Cause-effect research requires special research designs. However, many assume that surveys can uncover cause and effect links without much consideration.
Not long ago I got a call from a potential client asking for research to determine why a recent marketing campaign failed to increase sales, despite a significant increase in awareness.
He had conducted an advertising awareness survey, and the results showed that many in the target audience had noted the advertising and gave it high ratings, but didn’t make a purchase.
All possible explanations were mere speculations. He couldn’t pinpoint any particular cause for this.
The main problem was that he looked for evidence of a cause-effect link, but the research design was not appropriate for that.
The main method for cause-effect research is experimentation. In experimental-based research, we manipulate the causal or independent variables in a relatively controlled environment. This means that we control and monitor other variables affecting the dependent variable (e.g. sales) as much as possible.
In this case, the client had conducted the survey and analyzed the data without taking into account the effectiveness of different marketing collaterals, market penetration, competitor activity, and some characteristics of the purchase decision-makers.
After doing some digging around, we uncovered that in some markets, competitors had launched high-frequency advertising campaigns. This helped the client indirectly by increasing category awareness, but not his sales.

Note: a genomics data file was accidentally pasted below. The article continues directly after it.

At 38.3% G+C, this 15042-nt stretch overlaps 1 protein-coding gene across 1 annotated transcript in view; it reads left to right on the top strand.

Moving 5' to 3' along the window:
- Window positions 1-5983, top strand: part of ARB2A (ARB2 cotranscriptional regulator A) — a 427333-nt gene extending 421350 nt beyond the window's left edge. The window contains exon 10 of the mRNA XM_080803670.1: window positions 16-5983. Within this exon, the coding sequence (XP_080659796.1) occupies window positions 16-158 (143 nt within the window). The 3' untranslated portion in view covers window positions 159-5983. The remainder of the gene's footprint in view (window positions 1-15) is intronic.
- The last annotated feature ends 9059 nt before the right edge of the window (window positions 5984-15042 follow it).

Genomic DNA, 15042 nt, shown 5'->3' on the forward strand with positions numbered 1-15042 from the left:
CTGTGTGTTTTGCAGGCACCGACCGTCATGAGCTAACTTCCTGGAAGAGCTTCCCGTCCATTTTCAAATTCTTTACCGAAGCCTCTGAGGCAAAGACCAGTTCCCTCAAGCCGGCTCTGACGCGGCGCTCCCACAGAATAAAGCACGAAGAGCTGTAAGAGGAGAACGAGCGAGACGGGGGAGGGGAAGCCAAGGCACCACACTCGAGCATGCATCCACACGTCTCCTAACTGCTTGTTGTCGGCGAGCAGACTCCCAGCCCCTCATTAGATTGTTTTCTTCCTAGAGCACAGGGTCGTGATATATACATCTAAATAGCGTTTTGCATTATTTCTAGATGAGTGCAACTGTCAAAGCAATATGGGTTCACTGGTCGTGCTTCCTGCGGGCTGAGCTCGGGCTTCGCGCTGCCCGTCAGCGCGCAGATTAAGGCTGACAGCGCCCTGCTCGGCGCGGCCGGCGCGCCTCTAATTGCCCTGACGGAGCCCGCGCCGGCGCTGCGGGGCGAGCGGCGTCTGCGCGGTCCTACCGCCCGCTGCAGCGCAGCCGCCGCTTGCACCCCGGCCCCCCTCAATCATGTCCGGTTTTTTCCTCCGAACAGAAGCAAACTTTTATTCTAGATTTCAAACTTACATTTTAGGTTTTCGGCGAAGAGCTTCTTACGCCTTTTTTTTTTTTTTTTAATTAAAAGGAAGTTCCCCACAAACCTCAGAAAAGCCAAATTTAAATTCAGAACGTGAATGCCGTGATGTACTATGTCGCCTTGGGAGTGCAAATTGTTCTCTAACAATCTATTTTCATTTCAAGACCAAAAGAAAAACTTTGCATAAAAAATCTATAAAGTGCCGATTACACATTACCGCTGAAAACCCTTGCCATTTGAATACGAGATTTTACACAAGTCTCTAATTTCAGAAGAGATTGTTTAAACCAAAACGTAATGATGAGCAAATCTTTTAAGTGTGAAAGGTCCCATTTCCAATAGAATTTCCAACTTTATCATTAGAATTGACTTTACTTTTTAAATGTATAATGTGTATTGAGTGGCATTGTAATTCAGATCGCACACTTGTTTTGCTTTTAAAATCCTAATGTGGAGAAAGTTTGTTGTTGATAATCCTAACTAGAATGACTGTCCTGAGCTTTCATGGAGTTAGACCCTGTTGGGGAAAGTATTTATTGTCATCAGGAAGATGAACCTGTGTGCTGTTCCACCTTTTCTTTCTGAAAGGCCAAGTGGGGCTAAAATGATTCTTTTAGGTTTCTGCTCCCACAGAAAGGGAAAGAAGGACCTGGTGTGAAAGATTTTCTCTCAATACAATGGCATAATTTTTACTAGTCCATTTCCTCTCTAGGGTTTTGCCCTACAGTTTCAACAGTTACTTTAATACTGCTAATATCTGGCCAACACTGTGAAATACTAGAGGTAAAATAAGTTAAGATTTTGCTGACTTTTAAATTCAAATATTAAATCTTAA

Moreover, the program targeted recent buyers who probably didn’t have a need for his products at that particular moment.
Surveys that are not part of an experimental approach may show correlations, but not causality.
To really connect the dots between cause and effect, we needed to create an experiment. This would include different renditions of the marketing collaterals, different markets, customers at different stages in the purchase cycle, and actions taken by competitors.
Experimentation in marketing has traditionally taken the form of standard test markets. In this approach, you launch controlled advertising in designated markets and sell the product through regular distribution channels.
However, these tests can be time-consuming, are often expensive, and may be difficult to administer.
Simulated test markets are a more affordable solution. In this approach, we expose individuals to the product or concept (e.g. via actual marketing collaterals), and give them the opportunity to buy it. If they buy it, we ask them to evaluate the product and state their repeat purchase intent.
We can then combine trial and repeat estimates with data about promotions, distribution levels, competitor activity, and other relevant pieces of information.
User Research (UX)
Another experimentation channel is the popular freemium model, which mimics this process to some extent. The basic principle is to let people try it and observe what decision they make.
After this, we can follow up with research to understand what drove their decision while controlling for other variables that may affect the outcome. This approach goes deeper into user research.
Experiments are the Answer
In short, if you want to understand cause and effect, you need to conduct experiments.
Experiments may include surveys as a data collection method, but surveys in themselves can’t provide the answer. It is the experimental design that will lead you to it.
(An earlier version of this article was originally published on January 18, 2012. The article was last updated and revised on July 29, 2019.)